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Thread: 96 r1100r failed input shaft splines ?

  1. #1
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    Unhappy 96 r1100r failed input shaft splines ?

    Hello - bad weekend for my 96 r1100r: Lost power to the wheels suddenly - No power in any gear, engine sounded normal. Can release the clutch in any gear while stationary and the engine will not stall.

    Towed the bike home (close by thankfully). On the center stand with rear wheel off the ground, could put the bike in gear and release the clutch, rear wheel spins very gently and can hear a distinct low-frequency, metallic growl.
    Peaked into the drive shaft rear rubber boot and about 1 tablespoon of fluid came out. But no rubber bits anywhere, inside of boot looked very clean.

    Bike has 50K miles - Received rebuilt M94 transmission @33K miles (2.5 years ago) after my transmission started to skip in 2nd gear. New clutch, splines lubed. Spent $3K then...

    I am thinking this is the dreaded failure of the input shaft splines. Really don't want to spend another $3K on this..... Any input or suggestions ?

    Bike is in great shape otherwise... Any advice appreciated.

  2. #2
    Benchwrenching PGlaves's Avatar
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    Well it is one of three things:

    1. Clutch hub/input shaft splines.
    2. Driveshaft universal joint.
    3. Broken bond on the rubber in the driveshaft.

    Usually 1 makes a grinding sound.
    Usually 2 makes a banging clanging sound
    I don't know what 3 sounds like but would expect a squeak at most.

    I wouldn't expect a U joint failure at such low miles, but then again I wouldn't expect a spline failure after only 17K miles since the transmission was installed unless the new transmission shaft mated to a significantly worn clutch hub spline or wasn't lubricated.

    Alignment of the tranny case to the engine case might be an issue. More likely is a bent clutch housing (flywheel). These things can be bent by ham-hands when removing or installing a clutch. Then they wobble and quickly wear the splines. They need to be checked for runout.

    There is no good repair short of a new clutch disk and new transmission input shaft, and clutch housing if yours is bent. Hope it is because at least that is fixable short of a skilled machinist.
    Last edited by PGlaves; 11-27-2012 at 03:31 PM.
    Paul Glaves - "Big Bend", Texas U.S.A
    "The greatest challenge to any thinker is stating the problem in a way that will allow a solution." - Bertrand Russell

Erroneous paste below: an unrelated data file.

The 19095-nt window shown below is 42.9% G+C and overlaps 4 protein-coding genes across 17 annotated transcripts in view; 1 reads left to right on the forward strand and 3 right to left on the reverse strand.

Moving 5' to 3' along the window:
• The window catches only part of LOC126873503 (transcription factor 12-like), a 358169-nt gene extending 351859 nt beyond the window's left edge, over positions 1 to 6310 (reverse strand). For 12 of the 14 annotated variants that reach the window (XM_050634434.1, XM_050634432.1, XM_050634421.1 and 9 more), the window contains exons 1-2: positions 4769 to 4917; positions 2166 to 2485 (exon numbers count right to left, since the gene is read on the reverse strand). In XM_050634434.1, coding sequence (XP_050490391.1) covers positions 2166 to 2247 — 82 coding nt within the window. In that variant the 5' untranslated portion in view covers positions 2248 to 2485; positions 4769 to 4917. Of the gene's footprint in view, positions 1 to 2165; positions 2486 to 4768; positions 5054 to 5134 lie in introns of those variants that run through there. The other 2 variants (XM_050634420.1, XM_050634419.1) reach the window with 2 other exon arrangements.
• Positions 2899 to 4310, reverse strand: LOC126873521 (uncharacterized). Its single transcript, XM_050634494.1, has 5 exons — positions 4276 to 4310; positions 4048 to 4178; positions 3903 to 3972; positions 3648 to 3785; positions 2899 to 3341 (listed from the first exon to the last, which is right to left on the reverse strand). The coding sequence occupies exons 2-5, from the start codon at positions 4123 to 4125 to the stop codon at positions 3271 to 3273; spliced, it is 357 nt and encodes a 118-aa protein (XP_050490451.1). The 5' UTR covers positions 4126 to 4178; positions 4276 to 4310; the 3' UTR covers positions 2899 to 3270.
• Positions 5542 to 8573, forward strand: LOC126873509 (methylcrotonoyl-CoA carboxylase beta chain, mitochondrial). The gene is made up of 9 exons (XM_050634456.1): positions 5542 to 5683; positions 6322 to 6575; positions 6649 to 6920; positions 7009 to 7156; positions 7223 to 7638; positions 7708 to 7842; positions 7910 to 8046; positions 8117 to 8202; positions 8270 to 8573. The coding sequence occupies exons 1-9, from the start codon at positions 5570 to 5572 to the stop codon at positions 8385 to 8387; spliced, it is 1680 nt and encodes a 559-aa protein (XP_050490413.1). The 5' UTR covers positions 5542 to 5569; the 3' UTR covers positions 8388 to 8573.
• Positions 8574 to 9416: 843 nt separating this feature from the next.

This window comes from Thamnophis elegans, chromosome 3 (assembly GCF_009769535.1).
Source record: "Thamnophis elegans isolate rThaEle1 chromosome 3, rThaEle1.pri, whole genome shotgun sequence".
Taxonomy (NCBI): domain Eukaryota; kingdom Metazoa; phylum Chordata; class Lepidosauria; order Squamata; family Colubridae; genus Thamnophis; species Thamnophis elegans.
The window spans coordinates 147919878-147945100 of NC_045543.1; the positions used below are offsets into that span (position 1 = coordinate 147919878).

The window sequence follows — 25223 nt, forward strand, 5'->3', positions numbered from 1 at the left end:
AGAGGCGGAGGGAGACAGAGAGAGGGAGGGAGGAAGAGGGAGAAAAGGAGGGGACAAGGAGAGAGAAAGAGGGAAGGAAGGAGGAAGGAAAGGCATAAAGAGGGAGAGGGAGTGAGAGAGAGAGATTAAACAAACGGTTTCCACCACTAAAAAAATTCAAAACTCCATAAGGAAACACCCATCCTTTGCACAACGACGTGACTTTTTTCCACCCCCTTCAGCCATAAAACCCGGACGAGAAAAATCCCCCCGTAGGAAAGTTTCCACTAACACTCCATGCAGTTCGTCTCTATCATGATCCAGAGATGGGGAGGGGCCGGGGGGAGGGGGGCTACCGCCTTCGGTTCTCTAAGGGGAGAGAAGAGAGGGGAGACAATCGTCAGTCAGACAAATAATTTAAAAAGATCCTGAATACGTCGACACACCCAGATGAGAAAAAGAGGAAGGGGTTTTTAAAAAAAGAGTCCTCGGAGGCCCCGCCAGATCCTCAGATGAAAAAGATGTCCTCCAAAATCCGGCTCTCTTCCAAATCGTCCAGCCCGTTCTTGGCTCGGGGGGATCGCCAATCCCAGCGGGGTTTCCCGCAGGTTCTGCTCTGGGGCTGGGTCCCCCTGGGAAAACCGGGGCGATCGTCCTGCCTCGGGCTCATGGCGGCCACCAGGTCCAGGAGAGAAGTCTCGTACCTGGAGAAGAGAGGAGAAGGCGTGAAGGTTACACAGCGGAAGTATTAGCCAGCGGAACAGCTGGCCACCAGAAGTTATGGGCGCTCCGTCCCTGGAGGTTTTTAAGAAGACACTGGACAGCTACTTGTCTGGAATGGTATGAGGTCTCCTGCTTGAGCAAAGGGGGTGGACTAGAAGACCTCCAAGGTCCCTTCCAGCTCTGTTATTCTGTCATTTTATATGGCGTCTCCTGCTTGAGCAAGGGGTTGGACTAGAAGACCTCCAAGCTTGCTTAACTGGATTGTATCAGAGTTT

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  3. #3
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    Thanks Paul,

    Definitely no banging clanging sound -
    And I believe my check inside the rubber boot ruled out 3?
    So #1 seems most likely.

    I don't know if I have the stomach to go through another transmission repair as I don't ride this bike much anymore (09 r12GSA bought last year). I wanted to keep it as a 2nd bike since I had "fixed" the transmission.

    Any advice/experience on selling as-is or parting out ?

    I can also use it as a teaching tool for myself (I'm only a very minor wrench right now). Is there any hope to make this a DIY job ?

  4. #4
    Rally Rat
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    Pull your starter. On the center stand turn the wheel in gear watch the input shaft.

    Make your decision after you know exactly what is wrong.

    Best O luck

    David

  5. #5
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    Quote Originally Posted by jchildress View Post
    I can also use it as a teaching tool for myself (I'm only a very minor wrench right now). Is there any hope to make this a DIY job ?
    It doesn't sound exactly like input splines. That normally makes a much bigger noise. That being said, there is obviously something wrong downstream of your engine. I personally think you have a fabulous DIY opportunity here. It's a big job, but not horribly complex. You can get started with a few additions to a basic tool set. You need a heat gun (or mini torch), a 30 mm socket, and a 12 mm hex.

    I would start by draining the transmission and final drive oils. See if anything crazy comes out. Then pull your starter and have a look around. Then pull your final drive. Then your swingarm. A final drive or driveshaft problem (my bet) will have revealed itself at that time. If not, it's time to pull the tranny.

    Go for it. My best wrenching experiences have started from the point where I looked at a vehicle and said, "Well, it's worth basically nothing now. I can't make it any worse. I might as well dive in and try to fix it."

    Take notes. Take a lot of pics. Ask questions here. You can do it!

  6. #6
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    Thanks Paul & Jim,

    Thanks for the encouragement. I think I will indeed try to learn something and do some careful digging myself. Will post pictures of anything interesting.

    What do you recommend to safely stabilize/position the bike before pulling things apart ?

    - Jeff.

  7. #7
    Benchwrenching PGlaves's Avatar
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    Quote Originally Posted by jchildress View Post
    Thanks Paul & Jim,

    Thanks for the encouragement. I think I will indeed try to learn something and do some careful digging myself. Will post pictures of anything interesting.

    What do you recommend to safely stabilize/position the bike before pulling things apart ?

    - Jeff.